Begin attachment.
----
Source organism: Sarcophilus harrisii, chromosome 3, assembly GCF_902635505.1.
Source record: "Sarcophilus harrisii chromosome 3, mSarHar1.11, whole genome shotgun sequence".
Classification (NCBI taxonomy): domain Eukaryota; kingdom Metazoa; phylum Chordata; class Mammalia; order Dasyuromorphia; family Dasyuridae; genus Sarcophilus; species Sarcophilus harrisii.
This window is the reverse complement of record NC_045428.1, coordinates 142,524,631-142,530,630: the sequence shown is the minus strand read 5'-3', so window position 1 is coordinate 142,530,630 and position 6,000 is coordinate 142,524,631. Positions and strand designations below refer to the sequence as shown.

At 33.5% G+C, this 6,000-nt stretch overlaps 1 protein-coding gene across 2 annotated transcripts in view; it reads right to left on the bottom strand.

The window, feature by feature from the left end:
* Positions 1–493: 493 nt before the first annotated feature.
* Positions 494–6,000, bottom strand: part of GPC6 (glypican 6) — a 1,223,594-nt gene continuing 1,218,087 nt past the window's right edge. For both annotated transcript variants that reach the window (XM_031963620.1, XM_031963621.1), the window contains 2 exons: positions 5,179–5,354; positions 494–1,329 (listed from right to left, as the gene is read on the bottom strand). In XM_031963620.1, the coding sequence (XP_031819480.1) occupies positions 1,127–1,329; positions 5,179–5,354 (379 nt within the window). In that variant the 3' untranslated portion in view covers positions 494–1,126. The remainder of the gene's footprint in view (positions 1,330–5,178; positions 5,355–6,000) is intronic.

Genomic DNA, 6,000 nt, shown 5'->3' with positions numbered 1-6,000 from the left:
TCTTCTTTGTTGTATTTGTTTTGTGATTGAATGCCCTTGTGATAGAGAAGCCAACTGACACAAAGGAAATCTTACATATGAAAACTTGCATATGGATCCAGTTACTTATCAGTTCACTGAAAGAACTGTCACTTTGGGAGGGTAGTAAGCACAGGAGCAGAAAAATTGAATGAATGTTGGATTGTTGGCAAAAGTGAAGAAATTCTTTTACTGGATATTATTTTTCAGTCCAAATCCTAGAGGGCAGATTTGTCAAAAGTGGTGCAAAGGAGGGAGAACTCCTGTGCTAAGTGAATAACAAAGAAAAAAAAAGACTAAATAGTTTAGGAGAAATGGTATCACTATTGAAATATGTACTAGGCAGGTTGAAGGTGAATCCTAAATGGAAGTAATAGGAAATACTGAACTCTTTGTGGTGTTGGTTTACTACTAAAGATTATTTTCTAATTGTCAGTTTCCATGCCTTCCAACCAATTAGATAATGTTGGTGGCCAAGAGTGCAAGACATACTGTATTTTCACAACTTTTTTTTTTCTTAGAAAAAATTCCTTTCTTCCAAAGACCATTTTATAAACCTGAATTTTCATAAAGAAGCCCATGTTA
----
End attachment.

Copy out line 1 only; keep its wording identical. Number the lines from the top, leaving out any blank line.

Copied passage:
Source organism: Sarcophilus harrisii, chromosome 3, assembly GCF_902635505.1.